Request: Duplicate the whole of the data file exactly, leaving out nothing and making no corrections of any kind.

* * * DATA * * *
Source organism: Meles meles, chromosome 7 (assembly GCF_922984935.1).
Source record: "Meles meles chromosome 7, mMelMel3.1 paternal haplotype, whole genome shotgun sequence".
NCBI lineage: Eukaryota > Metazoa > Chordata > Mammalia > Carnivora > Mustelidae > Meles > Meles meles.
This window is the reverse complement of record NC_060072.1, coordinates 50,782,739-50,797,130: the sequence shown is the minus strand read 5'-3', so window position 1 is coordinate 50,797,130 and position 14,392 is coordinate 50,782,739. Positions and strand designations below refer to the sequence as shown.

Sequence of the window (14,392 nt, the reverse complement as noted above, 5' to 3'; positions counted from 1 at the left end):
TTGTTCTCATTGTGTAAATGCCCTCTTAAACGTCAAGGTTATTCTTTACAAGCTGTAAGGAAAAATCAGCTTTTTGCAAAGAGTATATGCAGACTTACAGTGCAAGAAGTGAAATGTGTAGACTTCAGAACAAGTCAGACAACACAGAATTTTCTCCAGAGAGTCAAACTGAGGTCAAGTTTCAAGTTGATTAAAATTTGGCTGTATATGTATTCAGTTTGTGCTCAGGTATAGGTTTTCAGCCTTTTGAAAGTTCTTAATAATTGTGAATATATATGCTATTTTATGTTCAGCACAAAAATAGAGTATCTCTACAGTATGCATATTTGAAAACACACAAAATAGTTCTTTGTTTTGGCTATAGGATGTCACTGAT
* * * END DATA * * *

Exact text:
Source organism: Meles meles, chromosome 7 (assembly GCF_922984935.1).
Source record: "Meles meles chromosome 7, mMelMel3.1 paternal haplotype, whole genome shotgun sequence".
NCBI lineage: Eukaryota > Metazoa > Chordata > Mammalia > Carnivora > Mustelidae > Meles > Meles meles.
This window is the reverse complement of record NC_060072.1, coordinates 50,782,739-50,797,130: the sequence shown is the minus strand read 5'-3', so window position 1 is coordinate 50,797,130 and position 14,392 is coordinate 50,782,739. Positions and strand designations below refer to the sequence as shown.

Sequence of the window (14,392 nt, the reverse complement as noted above, 5' to 3'; positions counted from 1 at the left end):
TTGTTCTCATTGTGTAAATGCCCTCTTAAACGTCAAGGTTATTCTTTACAAGCTGTAAGGAAAAATCAGCTTTTTGCAAAGAGTATATGCAGACTTACAGTGCAAGAAGTGAAATGTGTAGACTTCAGAACAAGTCAGACAACACAGAATTTTCTCCAGAGAGTCAAACTGAGGTCAAGTTTCAAGTTGATTAAAATTTGGCTGTATATGTATTCAGTTTGTGCTCAGGTATAGGTTTTCAGCCTTTTGAAAGTTCTTAATAATTGTGAATATATATGCTATTTTATGTTCAGCACAAAAATAGAGTATCTCTACAGTATGCATATTTGAAAACACACAAAATAGTTCTTTGTTTTGGCTATAGGATGTCACTGAT